Rory McIlroy: We’re looking to beat the US team not Tiger
‘He’s one of 12. We’re not looking at any individuals, just trying to beat the US team’
Team Europe’s Rory McIlroy walks through a corridor of fans at Le Golf National. Photograph: PA
If we imagined that Rory McIlroy would be in the mood for pouring his heart out about what happened last Sunday, he wasn’t long disabusing us.
Wednesday morning in Paris was his first engagement with the media since wading through the sea of humanity that followed Tiger Woods down the 18th in Atlanta but it was clear from early on that he was in no humour for delving too deeply into it.
A gentle-lob question about whether or not he felt any degree of intimidation playing alongside Woods on Sunday got nothing more than a wry response. “That East Lake rough was really tough, yeah,” he said, drily. “That was the most intimidating part about it. I started hitting a few drives left and right early, and I didn’t actually have quite a good view from the trees on Sunday. I couldn’t really see what was happening too much.”
Throughout his career, McIlroy has kept amateur psychologists just about as busy as whoever Woods employs to curate his trophy room. The flipside of Rory’s usual ready openness is that anything less from him feels telling. Here, the visible bristling when mention of his latest Sunday non-showing could only be interpreted as a warning. Ground under repair. Go play somewhere else, fellas.
All the same, we gave it another shot a few minutes later. Did European players fancy playing Tiger now? Would we see a different player to the early-era Woods, whose Ryder Cup record was never quite as bad as everyone made out yet still not as good as everyone expected? Again, McIlroy, after a small sigh, demurred.
“This week, he’s one of 12,” he party-lined. “We’re not looking at any individuals. We’re just trying to beat the US team. It’s great what he did on Sunday. It was great for golf. It brings a lot of excitement to the game. I think to focus on one player is silly, especially when I might not even see him this week at any point this week because I mightn’t be on the course with him or play against him.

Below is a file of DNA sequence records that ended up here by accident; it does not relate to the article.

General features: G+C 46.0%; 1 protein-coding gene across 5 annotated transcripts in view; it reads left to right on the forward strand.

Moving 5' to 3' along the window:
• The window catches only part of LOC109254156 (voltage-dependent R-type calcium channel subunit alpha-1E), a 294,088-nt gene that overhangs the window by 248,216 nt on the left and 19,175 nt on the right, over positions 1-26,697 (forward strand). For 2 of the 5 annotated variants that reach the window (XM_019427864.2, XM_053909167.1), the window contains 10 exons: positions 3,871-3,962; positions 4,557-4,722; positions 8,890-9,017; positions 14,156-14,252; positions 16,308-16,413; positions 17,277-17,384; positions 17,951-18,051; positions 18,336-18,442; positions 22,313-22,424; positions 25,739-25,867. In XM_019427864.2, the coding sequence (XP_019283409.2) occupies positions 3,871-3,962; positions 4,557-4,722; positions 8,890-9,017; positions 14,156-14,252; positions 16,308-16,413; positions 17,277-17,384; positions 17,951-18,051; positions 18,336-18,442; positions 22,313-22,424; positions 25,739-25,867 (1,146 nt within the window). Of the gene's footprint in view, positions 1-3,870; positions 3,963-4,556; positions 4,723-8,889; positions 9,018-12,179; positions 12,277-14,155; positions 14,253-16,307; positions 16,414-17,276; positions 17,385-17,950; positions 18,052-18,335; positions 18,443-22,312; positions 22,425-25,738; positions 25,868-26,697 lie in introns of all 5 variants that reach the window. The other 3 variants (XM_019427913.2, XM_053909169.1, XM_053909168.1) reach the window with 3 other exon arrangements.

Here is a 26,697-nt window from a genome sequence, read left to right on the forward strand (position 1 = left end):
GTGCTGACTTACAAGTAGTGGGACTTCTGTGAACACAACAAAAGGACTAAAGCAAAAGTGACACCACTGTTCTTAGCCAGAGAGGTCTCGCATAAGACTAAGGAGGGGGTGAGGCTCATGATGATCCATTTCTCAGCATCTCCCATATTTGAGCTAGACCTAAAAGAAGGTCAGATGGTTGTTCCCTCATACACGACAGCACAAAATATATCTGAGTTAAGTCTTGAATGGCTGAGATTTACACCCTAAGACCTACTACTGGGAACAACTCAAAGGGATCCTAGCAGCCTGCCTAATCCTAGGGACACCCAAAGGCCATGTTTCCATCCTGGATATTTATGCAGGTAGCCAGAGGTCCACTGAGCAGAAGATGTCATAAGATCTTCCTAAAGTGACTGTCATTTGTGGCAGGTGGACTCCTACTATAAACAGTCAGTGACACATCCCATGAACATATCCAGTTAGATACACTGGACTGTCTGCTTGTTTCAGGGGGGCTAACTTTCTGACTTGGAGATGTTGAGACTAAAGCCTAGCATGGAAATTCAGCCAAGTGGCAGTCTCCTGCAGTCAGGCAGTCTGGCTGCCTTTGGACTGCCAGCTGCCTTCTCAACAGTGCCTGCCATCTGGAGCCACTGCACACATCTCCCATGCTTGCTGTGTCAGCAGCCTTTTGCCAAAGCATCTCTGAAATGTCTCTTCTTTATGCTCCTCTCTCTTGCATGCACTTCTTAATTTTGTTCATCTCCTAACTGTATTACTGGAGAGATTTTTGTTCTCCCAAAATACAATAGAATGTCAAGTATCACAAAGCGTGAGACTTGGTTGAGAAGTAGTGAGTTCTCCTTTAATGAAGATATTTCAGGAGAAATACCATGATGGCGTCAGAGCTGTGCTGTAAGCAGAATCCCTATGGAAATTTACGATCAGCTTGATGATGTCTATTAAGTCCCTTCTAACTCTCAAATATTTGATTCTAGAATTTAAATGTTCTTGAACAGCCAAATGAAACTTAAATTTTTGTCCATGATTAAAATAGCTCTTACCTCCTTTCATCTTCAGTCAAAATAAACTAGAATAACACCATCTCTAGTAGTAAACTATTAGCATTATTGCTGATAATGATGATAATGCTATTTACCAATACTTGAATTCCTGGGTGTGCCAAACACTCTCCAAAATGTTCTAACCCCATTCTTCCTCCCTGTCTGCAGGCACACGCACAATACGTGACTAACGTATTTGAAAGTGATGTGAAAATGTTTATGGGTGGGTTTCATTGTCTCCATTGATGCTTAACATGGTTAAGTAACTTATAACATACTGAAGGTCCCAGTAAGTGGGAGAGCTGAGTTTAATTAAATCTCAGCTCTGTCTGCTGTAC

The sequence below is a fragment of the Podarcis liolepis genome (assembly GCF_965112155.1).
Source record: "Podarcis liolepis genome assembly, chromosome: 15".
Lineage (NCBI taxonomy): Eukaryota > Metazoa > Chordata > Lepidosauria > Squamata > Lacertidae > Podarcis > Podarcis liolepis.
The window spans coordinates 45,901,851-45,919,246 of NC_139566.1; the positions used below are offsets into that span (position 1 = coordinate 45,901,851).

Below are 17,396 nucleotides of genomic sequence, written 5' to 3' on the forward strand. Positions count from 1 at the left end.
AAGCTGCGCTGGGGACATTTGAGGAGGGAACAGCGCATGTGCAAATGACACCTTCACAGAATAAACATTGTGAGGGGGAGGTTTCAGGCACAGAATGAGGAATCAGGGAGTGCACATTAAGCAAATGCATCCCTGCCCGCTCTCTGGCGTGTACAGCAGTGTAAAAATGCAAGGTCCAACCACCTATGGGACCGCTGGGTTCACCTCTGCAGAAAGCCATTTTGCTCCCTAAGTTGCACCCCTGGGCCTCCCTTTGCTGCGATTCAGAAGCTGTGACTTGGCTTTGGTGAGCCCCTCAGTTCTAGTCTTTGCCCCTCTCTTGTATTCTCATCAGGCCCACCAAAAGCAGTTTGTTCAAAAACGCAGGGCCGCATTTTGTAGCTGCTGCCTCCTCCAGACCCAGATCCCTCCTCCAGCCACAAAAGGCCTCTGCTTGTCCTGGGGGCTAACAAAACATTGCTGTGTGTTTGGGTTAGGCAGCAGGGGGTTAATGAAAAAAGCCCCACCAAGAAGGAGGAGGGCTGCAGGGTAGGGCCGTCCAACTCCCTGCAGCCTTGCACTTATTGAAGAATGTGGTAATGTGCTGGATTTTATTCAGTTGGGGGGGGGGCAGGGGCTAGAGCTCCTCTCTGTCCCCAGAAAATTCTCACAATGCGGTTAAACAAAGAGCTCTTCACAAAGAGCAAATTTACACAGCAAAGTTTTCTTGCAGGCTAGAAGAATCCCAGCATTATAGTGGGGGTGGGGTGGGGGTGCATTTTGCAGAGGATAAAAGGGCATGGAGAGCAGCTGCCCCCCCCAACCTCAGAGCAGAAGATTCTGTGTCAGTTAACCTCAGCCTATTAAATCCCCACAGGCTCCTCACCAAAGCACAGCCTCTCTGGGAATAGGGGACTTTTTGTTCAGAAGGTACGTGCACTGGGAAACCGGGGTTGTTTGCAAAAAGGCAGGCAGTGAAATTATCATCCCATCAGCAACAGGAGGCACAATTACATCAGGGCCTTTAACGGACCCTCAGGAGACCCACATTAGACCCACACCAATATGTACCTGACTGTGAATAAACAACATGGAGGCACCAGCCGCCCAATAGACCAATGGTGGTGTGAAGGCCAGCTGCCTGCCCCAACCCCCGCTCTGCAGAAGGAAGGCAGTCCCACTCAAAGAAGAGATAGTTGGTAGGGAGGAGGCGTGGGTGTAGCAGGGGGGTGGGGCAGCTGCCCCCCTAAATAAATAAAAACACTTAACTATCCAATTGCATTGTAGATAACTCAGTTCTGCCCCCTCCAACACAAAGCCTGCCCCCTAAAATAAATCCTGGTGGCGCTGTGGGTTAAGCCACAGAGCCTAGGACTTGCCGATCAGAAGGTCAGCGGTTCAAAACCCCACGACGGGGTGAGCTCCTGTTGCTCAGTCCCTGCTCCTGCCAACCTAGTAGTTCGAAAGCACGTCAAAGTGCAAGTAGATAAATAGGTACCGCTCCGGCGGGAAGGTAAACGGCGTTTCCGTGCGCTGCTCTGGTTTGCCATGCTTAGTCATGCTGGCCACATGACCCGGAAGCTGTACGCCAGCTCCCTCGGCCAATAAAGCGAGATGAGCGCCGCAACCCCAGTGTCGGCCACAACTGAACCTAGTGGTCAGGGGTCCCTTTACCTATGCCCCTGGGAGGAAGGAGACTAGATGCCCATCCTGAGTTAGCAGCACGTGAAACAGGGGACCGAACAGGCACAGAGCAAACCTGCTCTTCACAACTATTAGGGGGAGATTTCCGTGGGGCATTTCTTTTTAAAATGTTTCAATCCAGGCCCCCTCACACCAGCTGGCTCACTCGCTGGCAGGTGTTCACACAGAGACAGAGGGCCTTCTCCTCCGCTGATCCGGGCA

“I don’t really want to speculate how he’s going to play or what he’s going to do. I think it’s great for the US team that he’s in the mix, and it’s great that it’s given their team a little bit of momentum coming over here. You know, we’re looking to beat the US team. We’re not looking to just beat Tiger Woods.”
Wouldn’t hurt, all the same. Incidentally, he and Woods have never faced each other in a Ryder Cup match. As the practice rounds chugged away in the perfectly pleasant morning sun here, McIlroy played alongside Sergio Garcia, Justin Rose and Jon Rahm. Rumour has it that he and Rahm will team up at some stage during the week and he has no fear for the Spanish rookie.
“We’ve had this WhatsApp group going, all the Ryder Cup players and vice captains and captains for the last few weeks, and I’ve been pleasantly surprised at Jon’s input into it. I only met Jon a couple years ago, but the first time I heard of him was through the college system in the US.
“He lives in Arizona now, and he’s obviously very friendly with a lot of the guys on the US team, especially the ones that live over on the West Coast. Tim Mickelson was his college coach, so he’s very close to Phil.
“To see how much he wants this and how he cares about the Ryder Cup and how proud he is to be European and to be Spanish and to really be a part of this, it’s been really cool to see. I wasn’t quite as vocal in my first Ryder Cup as he’s been, but I wasn’t as good a player my first Ryder Cup as he is.
“So I’m expecting some great things from Jon this week. I played 18 holes with him yesterday. He seems to be playing really well. And if we do play together at some point, that would be something I’d really look forward to.”
McIlroy will presumably feature in all sessions, as he has in each of his four Ryder Cups up to now. Each one them has been different, each one has broadened his perspective on the competition. From famously coming ever-so slightly blasé into his first one at Celtic Manor in 2010 to going full-bore over the top in his singles match against Patrick Reed two years ago at Hazeltine, McIlroy has packed every part of the spectrum into his time.
On Friday morning, he will become the first player in Ryder Cup history to tee it up in five Ryder Cups before his 30th birthday. He wouldn’t be who he is without learning bits and pieces along the way. There won’t, for instance, be a repeat of the Sunday afternoon harooing this time around, regardless of who he is up against.
“I could play it for nine holes,” he reflected this morning on that 2016 match against Reed. “And then it suddenly hit me. The level sort of declined after that and sort of reached its crescendo on the eighth green, and the last ten holes wasn’t quite as good.
“I look back as those videos and I look back at the last Ryder Cup. It wasn’t just Sunday. It was Friday and Saturday. Surprised I had a voice left at the end of the week. It even looked tiring to have to play golf like that for three days.
“So I think I learnt a lot from that and learnt that, you know? It’s good to get excited and it’s good to have that. But at the same time, if I need and have to be called upon to play a late match on Sunday or whatever it is, I want to have all my energy in reserve so that I can give everything for 18 holes. Because I did hit a wall that back nine on Sunday and it cost me.”
Europe can’t afford an empty-tank Rory McIlroy on Sunday. Not this Ryder Cup, not any.